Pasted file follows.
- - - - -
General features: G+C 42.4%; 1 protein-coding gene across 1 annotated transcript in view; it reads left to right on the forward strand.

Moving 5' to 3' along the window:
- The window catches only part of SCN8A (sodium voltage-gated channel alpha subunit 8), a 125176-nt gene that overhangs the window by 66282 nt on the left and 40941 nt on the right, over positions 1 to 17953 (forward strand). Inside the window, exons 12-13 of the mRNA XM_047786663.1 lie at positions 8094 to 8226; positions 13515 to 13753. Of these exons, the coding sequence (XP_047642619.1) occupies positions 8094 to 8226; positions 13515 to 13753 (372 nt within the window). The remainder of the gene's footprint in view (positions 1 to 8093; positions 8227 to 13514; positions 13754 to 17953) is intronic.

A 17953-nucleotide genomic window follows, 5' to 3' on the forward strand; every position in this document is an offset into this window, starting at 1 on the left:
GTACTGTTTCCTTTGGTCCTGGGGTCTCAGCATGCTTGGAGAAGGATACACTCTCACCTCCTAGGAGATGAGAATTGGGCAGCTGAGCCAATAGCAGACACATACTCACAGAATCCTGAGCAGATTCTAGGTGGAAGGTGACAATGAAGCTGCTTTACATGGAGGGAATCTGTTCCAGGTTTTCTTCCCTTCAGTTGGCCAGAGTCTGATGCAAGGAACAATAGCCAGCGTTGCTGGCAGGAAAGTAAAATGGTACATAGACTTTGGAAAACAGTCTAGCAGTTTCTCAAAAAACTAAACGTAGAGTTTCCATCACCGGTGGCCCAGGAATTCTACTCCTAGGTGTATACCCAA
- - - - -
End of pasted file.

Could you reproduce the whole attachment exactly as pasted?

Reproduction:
General features: G+C 42.4%; 1 protein-coding gene across 1 annotated transcript in view; it reads left to right on the forward strand.

Moving 5' to 3' along the window:
- The window catches only part of SCN8A (sodium voltage-gated channel alpha subunit 8), a 125176-nt gene that overhangs the window by 66282 nt on the left and 40941 nt on the right, over positions 1 to 17953 (forward strand). Inside the window, exons 12-13 of the mRNA XM_047786663.1 lie at positions 8094 to 8226; positions 13515 to 13753. Of these exons, the coding sequence (XP_047642619.1) occupies positions 8094 to 8226; positions 13515 to 13753 (372 nt within the window). The remainder of the gene's footprint in view (positions 1 to 8093; positions 8227 to 13514; positions 13754 to 17953) is intronic.

A 17953-nucleotide genomic window follows, 5' to 3' on the forward strand; every position in this document is an offset into this window, starting at 1 on the left:
GTACTGTTTCCTTTGGTCCTGGGGTCTCAGCATGCTTGGAGAAGGATACACTCTCACCTCCTAGGAGATGAGAATTGGGCAGCTGAGCCAATAGCAGACACATACTCACAGAATCCTGAGCAGATTCTAGGTGGAAGGTGACAATGAAGCTGCTTTACATGGAGGGAATCTGTTCCAGGTTTTCTTCCCTTCAGTTGGCCAGAGTCTGATGCAAGGAACAATAGCCAGCGTTGCTGGCAGGAAAGTAAAATGGTACATAGACTTTGGAAAACAGTCTAGCAGTTTCTCAAAAAACTAAACGTAGAGTTTCCATCACCGGTGGCCCAGGAATTCTACTCCTAGGTGTATACCCAA